The urine samples have been undergoing analysis to determine whether the riders took performance-enhancing drugs, according to the source, who is close to the investigation and spoke on condition of anonymity. Three experts have been designated to perform the tests, and judicial officials are waiting for the results.
In December, French Sports Minister Marie-George Buffet refused to comply with a request from cycling's governing body to destroy the frozen urine samples because judicial authorities wanted them for an investigation of Armstrong's team.
Armstrong came back from testicular cancer to win the 1999 and 2000 Tours. He has repeatedly denied taking illegal substances, and U.S. Postal Service officials have said the team respects anti-doping rules.
Based on an anonymous tip, judicial authorities opened a preliminary investigation in November into whether the team used banned substances during the Tour.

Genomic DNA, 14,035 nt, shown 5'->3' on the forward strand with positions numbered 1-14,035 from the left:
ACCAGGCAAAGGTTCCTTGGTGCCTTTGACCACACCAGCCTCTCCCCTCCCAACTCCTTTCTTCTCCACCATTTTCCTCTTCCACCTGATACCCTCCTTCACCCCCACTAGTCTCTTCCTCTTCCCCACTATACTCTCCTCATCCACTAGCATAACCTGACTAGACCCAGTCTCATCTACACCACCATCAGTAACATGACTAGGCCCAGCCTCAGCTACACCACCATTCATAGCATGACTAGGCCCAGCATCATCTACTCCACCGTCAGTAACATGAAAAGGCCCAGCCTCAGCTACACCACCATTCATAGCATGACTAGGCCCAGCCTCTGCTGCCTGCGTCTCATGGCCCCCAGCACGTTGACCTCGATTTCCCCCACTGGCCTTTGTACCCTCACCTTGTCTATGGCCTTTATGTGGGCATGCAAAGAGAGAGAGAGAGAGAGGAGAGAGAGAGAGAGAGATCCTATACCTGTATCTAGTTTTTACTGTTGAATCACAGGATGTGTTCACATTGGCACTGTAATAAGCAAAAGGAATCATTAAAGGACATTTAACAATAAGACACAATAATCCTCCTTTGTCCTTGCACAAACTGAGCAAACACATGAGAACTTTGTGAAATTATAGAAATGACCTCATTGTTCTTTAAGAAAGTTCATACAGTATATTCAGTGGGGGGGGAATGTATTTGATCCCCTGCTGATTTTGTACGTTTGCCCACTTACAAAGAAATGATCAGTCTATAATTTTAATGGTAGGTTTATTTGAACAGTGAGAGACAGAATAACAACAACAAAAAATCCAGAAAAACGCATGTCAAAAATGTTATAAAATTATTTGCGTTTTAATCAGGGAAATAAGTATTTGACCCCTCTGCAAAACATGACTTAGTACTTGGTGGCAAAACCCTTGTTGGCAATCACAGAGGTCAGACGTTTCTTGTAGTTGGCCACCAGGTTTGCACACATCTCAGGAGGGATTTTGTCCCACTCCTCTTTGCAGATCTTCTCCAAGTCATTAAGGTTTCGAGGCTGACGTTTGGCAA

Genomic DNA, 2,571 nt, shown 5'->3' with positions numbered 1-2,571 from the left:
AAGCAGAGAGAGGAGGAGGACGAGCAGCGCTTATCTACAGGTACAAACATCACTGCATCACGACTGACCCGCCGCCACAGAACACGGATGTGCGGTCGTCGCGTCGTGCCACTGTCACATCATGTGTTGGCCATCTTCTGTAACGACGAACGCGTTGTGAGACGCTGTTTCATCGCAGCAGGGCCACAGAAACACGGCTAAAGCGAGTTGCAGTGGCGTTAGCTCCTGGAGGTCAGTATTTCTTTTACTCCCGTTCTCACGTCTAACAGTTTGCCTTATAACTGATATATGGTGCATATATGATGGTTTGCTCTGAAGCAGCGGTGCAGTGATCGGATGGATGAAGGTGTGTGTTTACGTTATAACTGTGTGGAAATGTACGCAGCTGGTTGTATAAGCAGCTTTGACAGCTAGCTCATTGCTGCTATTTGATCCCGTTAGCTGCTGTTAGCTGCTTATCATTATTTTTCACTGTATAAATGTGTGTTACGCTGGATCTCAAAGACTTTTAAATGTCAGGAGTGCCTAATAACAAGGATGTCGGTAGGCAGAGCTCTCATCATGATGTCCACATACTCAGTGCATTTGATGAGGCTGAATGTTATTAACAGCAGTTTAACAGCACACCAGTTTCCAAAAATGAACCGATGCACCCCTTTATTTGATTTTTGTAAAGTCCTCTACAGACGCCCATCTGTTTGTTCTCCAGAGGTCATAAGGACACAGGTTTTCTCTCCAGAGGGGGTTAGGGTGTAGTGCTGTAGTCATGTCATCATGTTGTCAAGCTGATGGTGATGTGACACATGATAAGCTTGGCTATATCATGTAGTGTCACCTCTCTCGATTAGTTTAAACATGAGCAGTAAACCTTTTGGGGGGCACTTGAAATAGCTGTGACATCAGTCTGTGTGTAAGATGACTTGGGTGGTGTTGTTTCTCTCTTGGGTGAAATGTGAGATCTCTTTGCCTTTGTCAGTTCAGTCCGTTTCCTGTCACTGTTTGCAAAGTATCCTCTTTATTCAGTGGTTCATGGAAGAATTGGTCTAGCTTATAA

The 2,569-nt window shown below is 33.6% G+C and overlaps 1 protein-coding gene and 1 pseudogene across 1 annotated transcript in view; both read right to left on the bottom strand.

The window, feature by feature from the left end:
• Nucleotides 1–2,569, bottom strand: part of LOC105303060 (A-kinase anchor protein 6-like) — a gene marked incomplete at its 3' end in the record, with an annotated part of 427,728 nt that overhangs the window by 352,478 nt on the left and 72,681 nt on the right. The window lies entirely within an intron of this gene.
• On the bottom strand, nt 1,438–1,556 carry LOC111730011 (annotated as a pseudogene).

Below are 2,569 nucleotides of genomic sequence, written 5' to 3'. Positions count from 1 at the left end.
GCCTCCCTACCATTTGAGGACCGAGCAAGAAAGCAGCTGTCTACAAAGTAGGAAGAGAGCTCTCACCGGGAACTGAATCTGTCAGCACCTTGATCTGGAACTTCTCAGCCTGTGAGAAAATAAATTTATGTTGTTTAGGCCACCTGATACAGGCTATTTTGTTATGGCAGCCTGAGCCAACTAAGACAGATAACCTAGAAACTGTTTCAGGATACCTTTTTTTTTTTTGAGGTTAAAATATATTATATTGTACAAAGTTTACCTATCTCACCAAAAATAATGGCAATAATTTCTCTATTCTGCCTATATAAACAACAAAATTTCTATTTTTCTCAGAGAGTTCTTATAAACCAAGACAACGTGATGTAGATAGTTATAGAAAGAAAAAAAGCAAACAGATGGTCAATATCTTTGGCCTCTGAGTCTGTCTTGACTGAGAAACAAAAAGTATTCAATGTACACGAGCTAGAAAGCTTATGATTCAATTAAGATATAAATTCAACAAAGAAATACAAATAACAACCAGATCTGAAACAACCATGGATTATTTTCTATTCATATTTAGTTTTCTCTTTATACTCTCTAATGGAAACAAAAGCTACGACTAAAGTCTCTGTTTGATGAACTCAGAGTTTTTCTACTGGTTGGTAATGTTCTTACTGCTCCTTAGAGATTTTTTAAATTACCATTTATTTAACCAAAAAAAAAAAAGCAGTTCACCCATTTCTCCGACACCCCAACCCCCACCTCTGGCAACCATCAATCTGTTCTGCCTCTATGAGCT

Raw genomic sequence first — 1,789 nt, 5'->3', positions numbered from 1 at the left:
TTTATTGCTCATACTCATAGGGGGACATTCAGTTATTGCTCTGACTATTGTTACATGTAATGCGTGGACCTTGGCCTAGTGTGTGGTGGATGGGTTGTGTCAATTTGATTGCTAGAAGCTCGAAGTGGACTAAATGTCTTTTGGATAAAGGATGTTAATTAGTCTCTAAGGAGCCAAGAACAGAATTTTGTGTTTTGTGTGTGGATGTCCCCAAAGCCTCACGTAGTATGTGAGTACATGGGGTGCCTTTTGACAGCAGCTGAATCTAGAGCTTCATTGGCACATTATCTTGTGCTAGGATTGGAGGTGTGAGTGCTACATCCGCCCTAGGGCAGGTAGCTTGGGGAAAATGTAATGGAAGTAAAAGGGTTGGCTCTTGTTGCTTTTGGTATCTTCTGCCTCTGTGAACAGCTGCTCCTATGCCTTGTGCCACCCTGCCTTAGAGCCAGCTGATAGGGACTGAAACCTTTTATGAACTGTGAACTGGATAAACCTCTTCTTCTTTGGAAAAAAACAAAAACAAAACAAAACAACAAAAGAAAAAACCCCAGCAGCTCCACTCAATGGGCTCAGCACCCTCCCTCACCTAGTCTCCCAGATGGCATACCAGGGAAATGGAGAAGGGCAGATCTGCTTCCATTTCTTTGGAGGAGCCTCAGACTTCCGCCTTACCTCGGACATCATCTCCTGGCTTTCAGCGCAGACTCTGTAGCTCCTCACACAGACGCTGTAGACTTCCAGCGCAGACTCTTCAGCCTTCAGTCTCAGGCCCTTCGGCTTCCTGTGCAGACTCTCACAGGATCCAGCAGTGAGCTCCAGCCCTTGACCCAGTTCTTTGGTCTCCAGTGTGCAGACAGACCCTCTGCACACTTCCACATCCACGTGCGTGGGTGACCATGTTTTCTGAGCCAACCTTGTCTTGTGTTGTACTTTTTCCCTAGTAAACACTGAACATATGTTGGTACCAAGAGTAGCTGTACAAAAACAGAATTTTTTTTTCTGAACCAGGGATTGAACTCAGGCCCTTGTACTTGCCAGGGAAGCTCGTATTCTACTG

The urine samples were taken from Tour riders in July and frozen in anticipation of International Olympic Committee approval for an EPO urine test developed by a French laboratory.
EPO, or erythropoietin, enhances endurance by boosting the production of oxygen-rich red blood cells. The substance was at the heart of the drug scandal at the 1998 Tour de France.
Although the IOC approved a combined blood and urine test for the Sydney Olympics, it has not approved a urine-only test.
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